Last Updated on September 15, 2021 by The Health Master
Ayurveda and Herbal products should be in capsules, why ?
Ayurveda and herbal or botanical ingredients most commonly are powders of the plant parts or their extracts or oils. Most of these can be administered as oral dosage forms such as capsules or tablets. Hard capsules offer some advantages over tablets as illustrated below.
Light, fluffy powders
Most of the Ayurveda and herbal powders are light, flappy and fibrous with bulk density less than 0.5 g/ml. These are difficult to compress as such in tablet form and will need granulation or roller compaction with binder and may often need diluent.
Granulation can increase disintegration time or reduce dissolution requiring disintegrant. It is possible to fill such powders in capsules with minimum excipients.
Extracts are used to reduce the dose so that these can be formulated as capsules or tablets. Extracts can be hard or sticky or waxy and will need diluent to impart tableting. For example, Ashwagandha 250 mg extract needs almost equal quantity of excipients that makes a tablet 500 mg in weight. Corresponding capsule weighs about 400 mg.
Oils, oily extracts and essential oils as Liquid Filled Hard Capsules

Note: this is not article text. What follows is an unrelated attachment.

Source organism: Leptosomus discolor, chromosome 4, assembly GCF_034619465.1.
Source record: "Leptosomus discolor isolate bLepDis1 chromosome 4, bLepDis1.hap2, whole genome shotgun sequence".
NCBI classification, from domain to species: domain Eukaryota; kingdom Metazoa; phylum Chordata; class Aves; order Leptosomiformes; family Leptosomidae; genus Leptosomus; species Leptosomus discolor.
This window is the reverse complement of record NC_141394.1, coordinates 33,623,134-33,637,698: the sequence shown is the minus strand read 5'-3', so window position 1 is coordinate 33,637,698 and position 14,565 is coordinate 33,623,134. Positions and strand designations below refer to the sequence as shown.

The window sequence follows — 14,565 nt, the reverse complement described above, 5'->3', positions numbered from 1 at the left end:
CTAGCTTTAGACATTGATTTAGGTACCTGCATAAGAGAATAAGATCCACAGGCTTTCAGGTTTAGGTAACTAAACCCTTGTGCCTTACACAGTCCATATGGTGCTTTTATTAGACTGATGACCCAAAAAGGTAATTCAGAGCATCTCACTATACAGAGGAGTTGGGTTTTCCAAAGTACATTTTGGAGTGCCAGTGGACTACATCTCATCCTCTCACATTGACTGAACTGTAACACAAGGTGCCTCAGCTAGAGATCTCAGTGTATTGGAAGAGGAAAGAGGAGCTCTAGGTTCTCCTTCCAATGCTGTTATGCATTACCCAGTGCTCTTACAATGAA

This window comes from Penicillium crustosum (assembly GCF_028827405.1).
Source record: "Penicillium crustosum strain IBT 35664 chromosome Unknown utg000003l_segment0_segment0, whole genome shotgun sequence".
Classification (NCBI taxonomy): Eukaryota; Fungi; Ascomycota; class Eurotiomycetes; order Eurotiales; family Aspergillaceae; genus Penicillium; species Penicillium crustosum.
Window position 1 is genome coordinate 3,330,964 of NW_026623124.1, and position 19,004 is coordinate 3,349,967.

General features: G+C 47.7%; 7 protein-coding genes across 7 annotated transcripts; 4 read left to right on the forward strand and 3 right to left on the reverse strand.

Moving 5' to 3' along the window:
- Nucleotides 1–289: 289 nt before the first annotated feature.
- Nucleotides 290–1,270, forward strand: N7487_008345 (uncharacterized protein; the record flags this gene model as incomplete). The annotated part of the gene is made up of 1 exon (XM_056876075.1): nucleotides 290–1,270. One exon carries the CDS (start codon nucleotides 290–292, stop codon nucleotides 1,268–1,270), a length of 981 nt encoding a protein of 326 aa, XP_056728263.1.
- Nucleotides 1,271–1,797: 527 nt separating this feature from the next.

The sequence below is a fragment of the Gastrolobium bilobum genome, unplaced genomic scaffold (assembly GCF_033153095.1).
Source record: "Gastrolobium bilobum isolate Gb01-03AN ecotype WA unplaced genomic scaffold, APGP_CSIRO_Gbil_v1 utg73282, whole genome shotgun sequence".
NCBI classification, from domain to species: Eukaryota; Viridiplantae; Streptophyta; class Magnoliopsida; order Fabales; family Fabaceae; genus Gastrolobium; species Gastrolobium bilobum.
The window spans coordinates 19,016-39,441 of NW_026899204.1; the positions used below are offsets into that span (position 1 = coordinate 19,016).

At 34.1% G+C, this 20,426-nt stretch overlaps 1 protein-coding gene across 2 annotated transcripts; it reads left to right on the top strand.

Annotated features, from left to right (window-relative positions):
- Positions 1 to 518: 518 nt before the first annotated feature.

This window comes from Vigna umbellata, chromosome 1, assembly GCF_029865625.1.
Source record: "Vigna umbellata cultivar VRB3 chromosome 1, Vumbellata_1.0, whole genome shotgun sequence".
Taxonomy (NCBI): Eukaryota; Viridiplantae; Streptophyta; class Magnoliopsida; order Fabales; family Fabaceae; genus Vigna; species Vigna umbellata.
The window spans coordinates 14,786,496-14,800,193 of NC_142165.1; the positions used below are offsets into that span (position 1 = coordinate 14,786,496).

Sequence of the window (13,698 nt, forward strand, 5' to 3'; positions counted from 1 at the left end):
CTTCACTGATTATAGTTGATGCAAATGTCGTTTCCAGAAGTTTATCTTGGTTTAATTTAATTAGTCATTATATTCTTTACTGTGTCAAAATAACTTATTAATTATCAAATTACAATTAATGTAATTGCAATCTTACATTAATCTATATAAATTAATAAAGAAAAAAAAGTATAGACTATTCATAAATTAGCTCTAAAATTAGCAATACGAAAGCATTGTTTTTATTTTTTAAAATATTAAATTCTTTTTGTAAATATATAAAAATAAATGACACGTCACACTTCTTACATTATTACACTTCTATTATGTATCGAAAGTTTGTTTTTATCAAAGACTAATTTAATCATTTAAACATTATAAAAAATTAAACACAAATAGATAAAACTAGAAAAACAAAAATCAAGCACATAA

Liquid Fill Hard Capsules (LFHC) technology enables filling of liquids in hard capsules and band sealing these capsules. Other options are to absorb these oils on absorbents such as silicon dioxide and filling these powders in capsules or compressing as tablets after addition of diluents.
Piascledine 300 (Expanscience Laboratories, France) is composed of a mixture of soybean oil and avocado oil. It was initially marketed as a tablet that required five manufacturing steps.
The product has been changed to a liquid filled hard capsule that requires only mixing and filling and is also much smaller than original tablet. Some LFHC products are MCT oil, Flaxseed oil, Neem extract, Black seed oil, Brahmi, Moring leaf extract, Curcumin, Astaxanthin, Sea buckthorn, colostrum etc.
Liquid Filled Combination Capsules
Besides liquids, it is also possible to fill suspensions, semi-solids, pastes, hot melts (up to 70°C) and combination fills. Combination fills (Fig. 1) include pellets, mini/micro tablets or another capsule (capsule in capsule) in addition to the liquid.
Contents of the capsule can be seen using transparent capsules. Liquids could be oils or non-aqueous systems. Even acidic aqueous systems can be filled in enteric capsules. Liquid filled capsules help to improve dissolution and bioavailability.
Fig. 1 – Capsules containing liquid plus tablet or another capsule
A combination product may consist of an outer hard capsule that contains both plant oils and a smaller enteric-coated capsule filled with probiotic bacteria.
The coated inner capsule would create an effective moisture barrier for the probiotic bacteria in the stomach, allowing these otherwise incompatible ingredients to be administered together in a single dosage form.
Gelatin or HPMC capsules
There is choice to use either gelatin capsules or HPMC (Hydroxy Propyl Methyl Cellulose) capsules. HPMC is the vegetarian source and has lower moisture content of three to eight per cent as compared to 13-16 per cent for gelatin capsules.